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Four Great Gratitude Strategies

By Juliana Breines | June 30, 2015

Here are the key research-based principles for turning gratitude into a lasting habit, drawing from the GGSC’s new website, Greater Good in Action.

 
  

Past Stories

Why Are Some Children More Giving Than Others?

By Sarah Wheeler | June 29, 2015

A new study finds the answer may lie with family income.

 
W. W. Norton & Company, 2015, 400 pages

Can Neuroscience Help Tune Your Brain?

By Jill Suttie | June 26, 2015

A new book explains why we sometimes seem to act against our own best interest—and what we can do to change course.

 

Just One Thing: Forgive Yourself

By Rick Hanson | June 25, 2015

Everyone makes mistakes. But it takes skill to hush your inner critic!

 

Please Stop Interrupting Me!

By Christine Carter | June 24, 2015

Why interruptions make us irritable, anxious, and unproductive.

 
The Dalai Lama and Daniel Goleman

Can Compassion Change the World?

By Jill Suttie | June 23, 2015

Daniel Goleman talks with Greater Good about his new book, A Force for Good: The Dalai Lama's Vision for Our World.

 
Worshippers embrace following a group prayer across the street from the scene of a shooting Wednesday, June 17, 2015, in Charleston, S.C.

Racism is Not a Mental Illness

By Jeremy Adam Smith | June 22, 2015

Many people argue that the white man who killed nine black people in Charleston must be mentally ill. What does the science suggest?

 
GGSC director Dacher Keltner

How the GGSC Helped Turn Pixar “Inside Out”

By Yasmin Anwar | June 19, 2015

Greater Good Science Center director Dacher Keltner provided scientific advice to Pixar's new family film.

 

Gratitude for Dad

By Janice Kaplan | June 18, 2015

Inspired by the forthcoming book The Gratitude Diaries, 98 young filmmakers created "thank you" videos for their fathers. Here are the best!

 

How to Make Dads Memorable

By Scott Behson | June 18, 2015

When so much of the work of parenthood goes unnoticed, how do we remember our fathers on Father's Day?

 

Five Ways for Teachers to Recharge This Summer

By Emily Campbell | June 17, 2015

Another school year is over. And just in time, here are activities from our new web resource to help teachers make the most of summer.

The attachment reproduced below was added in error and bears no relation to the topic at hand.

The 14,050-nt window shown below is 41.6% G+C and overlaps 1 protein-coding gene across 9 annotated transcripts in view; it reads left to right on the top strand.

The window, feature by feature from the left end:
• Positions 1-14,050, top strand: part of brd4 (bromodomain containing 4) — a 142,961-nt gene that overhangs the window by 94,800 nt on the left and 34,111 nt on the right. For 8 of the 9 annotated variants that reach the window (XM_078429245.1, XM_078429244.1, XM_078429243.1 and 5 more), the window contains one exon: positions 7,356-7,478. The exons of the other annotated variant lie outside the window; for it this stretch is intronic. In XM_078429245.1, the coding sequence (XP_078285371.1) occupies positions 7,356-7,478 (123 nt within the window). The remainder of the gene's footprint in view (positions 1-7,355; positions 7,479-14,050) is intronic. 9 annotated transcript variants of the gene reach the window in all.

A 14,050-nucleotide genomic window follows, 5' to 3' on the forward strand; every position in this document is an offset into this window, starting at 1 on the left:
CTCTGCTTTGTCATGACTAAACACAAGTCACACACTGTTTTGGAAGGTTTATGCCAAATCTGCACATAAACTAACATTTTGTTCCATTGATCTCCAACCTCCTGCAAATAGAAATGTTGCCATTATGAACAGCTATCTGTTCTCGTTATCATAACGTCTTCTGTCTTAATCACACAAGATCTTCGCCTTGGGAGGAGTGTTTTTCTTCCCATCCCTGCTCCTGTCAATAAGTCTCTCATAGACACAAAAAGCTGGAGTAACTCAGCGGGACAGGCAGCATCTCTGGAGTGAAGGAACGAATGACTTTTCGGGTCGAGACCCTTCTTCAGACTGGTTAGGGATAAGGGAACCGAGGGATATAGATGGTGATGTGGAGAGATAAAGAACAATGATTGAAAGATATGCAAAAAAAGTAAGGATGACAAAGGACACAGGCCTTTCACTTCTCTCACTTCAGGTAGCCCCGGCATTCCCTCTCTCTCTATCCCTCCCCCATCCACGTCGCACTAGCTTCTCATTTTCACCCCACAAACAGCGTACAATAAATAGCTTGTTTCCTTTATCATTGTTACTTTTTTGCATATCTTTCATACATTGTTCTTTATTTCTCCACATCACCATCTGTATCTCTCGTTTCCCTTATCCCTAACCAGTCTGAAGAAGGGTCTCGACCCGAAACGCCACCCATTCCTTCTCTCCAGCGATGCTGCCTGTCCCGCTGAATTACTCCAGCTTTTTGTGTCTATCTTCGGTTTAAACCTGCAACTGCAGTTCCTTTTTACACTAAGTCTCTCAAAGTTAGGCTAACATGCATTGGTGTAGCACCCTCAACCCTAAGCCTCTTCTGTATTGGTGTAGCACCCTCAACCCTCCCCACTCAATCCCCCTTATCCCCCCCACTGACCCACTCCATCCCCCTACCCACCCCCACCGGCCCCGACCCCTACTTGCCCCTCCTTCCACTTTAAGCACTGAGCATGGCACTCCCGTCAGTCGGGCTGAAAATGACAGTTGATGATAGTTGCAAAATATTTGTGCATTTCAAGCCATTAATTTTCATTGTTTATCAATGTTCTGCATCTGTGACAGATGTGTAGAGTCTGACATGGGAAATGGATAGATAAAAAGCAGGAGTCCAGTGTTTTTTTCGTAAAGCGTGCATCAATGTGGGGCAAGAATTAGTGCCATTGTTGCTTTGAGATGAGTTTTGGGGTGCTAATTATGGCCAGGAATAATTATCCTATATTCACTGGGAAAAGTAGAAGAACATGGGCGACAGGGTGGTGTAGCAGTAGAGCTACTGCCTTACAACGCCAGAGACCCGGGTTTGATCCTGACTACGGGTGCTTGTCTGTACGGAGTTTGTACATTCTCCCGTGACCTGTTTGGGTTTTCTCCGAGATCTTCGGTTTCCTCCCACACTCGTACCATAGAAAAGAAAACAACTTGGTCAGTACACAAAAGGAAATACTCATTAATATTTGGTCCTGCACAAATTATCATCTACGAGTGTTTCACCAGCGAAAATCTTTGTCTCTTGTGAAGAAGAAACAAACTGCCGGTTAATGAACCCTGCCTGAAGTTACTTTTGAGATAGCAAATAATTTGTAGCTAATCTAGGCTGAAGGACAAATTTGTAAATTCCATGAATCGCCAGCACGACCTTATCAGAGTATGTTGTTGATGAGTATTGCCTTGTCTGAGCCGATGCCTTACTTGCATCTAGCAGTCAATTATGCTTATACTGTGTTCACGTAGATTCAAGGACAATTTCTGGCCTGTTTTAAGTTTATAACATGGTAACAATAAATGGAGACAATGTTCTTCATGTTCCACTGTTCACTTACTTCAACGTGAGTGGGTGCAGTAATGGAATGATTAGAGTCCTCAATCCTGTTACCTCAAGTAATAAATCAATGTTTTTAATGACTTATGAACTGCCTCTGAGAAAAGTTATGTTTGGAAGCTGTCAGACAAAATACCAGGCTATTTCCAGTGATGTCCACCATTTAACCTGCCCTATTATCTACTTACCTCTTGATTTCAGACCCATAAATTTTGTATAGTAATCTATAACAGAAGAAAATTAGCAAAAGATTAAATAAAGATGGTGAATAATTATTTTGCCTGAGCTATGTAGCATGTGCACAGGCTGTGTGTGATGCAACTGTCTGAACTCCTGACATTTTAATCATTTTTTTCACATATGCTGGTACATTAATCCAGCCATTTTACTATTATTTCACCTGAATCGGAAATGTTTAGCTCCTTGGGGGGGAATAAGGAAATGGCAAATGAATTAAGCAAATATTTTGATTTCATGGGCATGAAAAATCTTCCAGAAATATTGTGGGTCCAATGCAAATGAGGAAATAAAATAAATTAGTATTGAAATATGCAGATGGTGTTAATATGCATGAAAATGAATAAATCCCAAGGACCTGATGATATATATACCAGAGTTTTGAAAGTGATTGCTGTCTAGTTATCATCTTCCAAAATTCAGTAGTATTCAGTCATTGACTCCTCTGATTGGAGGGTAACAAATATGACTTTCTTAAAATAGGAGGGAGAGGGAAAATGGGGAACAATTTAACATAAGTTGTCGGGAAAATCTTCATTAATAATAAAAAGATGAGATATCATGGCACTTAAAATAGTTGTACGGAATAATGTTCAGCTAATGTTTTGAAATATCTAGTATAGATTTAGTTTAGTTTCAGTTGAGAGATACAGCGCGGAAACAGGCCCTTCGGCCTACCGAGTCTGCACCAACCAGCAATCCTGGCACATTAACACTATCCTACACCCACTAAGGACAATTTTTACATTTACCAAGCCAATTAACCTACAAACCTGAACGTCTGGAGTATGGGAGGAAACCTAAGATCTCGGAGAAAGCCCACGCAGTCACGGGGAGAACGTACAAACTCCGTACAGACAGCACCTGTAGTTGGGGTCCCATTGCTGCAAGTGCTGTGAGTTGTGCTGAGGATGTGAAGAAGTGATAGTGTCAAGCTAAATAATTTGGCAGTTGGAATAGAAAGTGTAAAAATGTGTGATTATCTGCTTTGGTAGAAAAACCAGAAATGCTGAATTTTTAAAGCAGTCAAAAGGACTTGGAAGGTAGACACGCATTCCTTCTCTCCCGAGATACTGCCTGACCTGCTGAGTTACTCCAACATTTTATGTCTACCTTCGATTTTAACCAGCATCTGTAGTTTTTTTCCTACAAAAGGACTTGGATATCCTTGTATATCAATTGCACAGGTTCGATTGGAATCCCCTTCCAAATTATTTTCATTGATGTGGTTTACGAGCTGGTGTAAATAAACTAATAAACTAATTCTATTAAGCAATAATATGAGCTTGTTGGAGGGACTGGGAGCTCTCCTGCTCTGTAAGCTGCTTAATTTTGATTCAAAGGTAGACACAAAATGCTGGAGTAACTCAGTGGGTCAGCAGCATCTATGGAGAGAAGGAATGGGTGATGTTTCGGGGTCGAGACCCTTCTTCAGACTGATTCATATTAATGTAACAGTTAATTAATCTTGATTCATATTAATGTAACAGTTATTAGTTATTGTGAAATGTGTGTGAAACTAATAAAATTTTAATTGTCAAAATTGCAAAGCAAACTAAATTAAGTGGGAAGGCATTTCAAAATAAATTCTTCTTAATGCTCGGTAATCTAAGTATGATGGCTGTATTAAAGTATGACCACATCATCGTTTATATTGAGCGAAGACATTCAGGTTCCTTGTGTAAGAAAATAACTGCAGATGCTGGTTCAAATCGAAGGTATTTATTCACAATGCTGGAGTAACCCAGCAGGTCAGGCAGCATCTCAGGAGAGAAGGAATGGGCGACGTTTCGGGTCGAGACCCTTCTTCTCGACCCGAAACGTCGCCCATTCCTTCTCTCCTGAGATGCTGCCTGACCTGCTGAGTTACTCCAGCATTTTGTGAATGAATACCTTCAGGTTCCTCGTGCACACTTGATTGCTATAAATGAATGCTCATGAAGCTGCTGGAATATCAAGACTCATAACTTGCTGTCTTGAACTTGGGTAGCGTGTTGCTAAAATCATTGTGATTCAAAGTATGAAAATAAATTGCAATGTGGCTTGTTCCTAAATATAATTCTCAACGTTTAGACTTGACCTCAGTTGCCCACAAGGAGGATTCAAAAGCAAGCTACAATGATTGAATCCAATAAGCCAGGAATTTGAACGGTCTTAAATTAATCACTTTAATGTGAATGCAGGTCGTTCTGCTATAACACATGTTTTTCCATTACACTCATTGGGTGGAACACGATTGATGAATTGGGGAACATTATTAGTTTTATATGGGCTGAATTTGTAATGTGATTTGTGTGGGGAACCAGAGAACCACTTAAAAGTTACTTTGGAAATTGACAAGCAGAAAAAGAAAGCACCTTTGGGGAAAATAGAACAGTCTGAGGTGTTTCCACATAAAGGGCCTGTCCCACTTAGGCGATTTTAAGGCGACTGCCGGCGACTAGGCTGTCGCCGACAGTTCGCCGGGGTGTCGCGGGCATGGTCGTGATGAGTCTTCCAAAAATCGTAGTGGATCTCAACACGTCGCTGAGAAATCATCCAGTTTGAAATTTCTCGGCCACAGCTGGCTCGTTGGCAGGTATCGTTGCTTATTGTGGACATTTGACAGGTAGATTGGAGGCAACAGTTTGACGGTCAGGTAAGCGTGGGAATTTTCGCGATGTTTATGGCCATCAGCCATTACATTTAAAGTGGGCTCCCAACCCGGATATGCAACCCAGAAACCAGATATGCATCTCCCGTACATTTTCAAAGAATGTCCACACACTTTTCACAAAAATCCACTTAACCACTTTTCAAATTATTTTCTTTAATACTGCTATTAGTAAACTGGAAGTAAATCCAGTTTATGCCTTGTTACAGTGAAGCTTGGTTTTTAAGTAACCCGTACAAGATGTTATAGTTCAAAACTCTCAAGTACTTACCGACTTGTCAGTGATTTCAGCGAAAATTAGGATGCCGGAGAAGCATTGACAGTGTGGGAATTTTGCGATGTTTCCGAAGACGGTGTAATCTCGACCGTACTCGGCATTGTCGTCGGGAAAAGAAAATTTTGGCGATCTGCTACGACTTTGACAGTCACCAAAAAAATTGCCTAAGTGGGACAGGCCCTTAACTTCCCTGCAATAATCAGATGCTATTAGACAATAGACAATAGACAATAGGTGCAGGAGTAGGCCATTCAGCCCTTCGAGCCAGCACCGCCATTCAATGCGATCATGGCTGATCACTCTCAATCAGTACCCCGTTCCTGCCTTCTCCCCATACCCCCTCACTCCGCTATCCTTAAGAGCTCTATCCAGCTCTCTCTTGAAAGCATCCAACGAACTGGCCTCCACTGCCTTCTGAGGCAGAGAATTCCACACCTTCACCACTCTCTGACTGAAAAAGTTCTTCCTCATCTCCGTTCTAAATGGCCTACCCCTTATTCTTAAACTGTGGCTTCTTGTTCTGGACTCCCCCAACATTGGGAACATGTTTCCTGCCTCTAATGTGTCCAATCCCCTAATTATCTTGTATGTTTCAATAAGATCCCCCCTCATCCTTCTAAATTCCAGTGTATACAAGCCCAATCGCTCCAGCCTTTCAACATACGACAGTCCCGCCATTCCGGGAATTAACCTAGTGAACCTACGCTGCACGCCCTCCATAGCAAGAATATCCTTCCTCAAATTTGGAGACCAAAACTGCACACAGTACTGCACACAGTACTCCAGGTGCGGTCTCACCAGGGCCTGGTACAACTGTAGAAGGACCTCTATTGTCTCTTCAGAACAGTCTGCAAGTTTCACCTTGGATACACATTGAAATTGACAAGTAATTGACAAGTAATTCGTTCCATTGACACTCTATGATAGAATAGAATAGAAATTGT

You DO Have Time for a Summer Vacation

By Christine Carter | June 16, 2015

Many people feel like they have too much work to take a vacation. But research suggests you’ll be happier, healthier, and more productive if you do.

 

Will Mindfulness Hurt Your Career?

By Kerri Cummings | June 15, 2015

Worried that mindfulness will undermine your drive to succeed? Research says you shouldn't be.

 

What Makes a Nation Happy?

By Cat Johnson | June 12, 2015

A rundown of the world's 10 happiest countries—and what factors might have made them that way.

 

Why Cynicism Can Hold You Back

By Kira M. Newman | June 11, 2015

A new study suggests that distrusting human nature can actually hurt your income. The reason why might surprise you!

 
Oxford University Press, 2015, 217 pages

Is Morality Based on Emotions or Reason?

By Jill Suttie | June 10, 2015

A new book takes aim at those who claim moral impulses are rooted in emotional ones.

 

Can Restorative Justice Help Prisoners to Heal?

By Jill Suttie | June 9, 2015

The Insight Prison Project helps incarcerated men learn new emotional skills in order to succeed in and out of prison. But it can also help crime survivors.

 

Five Tips for Launching a Meditation Program at Work

By Brad Wolfe | June 8, 2015

BlackRock’s Golbie Kamarei shares lessons from leading a mindfulness revolution on Wall Street.

 

Do Happiness Practices Work?

By Emiliana R. Simon-Thomas, Tchikima Davis | June 3, 2015

Yes, they do. But first, you have to try them!

 

Can Wishful Thinking Heal Your Brain?

By Diana Divecha | June 2, 2015

A new book explores the frontiers of neuroplasticity, but Diana Divecha says that not all its conclusions are sound.

 
Michael Jordan shooting a free throw with his eyes closed.

The Zen of Basketball

By Tovin Lapan | June 1, 2015